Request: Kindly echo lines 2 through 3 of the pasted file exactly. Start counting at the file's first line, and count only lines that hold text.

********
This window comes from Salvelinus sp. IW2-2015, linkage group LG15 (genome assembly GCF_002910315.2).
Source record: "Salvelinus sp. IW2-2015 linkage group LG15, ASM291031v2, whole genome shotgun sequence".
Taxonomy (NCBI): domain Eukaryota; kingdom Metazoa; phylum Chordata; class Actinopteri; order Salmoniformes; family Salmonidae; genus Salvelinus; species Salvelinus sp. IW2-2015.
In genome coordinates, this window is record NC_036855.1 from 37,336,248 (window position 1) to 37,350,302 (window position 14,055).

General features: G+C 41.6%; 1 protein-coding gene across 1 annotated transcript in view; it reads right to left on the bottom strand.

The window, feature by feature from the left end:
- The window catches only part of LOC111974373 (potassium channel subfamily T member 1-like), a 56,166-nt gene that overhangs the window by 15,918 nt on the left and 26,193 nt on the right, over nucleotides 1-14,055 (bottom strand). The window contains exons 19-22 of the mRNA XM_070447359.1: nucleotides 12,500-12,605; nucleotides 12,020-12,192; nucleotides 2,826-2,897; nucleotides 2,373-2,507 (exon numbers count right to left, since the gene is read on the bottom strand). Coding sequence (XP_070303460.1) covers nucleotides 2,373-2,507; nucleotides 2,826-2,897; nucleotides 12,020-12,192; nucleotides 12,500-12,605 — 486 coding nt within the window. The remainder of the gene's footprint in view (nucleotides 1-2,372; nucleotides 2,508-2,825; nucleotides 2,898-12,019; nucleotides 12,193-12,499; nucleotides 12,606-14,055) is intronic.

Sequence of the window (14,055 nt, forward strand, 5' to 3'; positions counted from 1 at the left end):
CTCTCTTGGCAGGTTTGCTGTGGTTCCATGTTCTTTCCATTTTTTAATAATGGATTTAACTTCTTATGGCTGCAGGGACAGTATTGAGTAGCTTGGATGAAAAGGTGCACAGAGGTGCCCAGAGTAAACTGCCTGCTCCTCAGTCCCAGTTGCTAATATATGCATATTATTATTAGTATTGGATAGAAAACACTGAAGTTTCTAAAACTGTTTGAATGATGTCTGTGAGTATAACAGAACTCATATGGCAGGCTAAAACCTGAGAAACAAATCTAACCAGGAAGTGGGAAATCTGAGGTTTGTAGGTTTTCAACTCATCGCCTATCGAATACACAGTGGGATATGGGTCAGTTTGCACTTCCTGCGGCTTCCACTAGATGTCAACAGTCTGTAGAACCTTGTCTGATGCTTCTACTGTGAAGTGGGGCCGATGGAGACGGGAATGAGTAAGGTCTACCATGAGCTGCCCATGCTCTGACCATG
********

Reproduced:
Source record: "Salvelinus sp. IW2-2015 linkage group LG15, ASM291031v2, whole genome shotgun sequence".
Taxonomy (NCBI): domain Eukaryota; kingdom Metazoa; phylum Chordata; class Actinopteri; order Salmoniformes; family Salmonidae; genus Salvelinus; species Salvelinus sp. IW2-2015.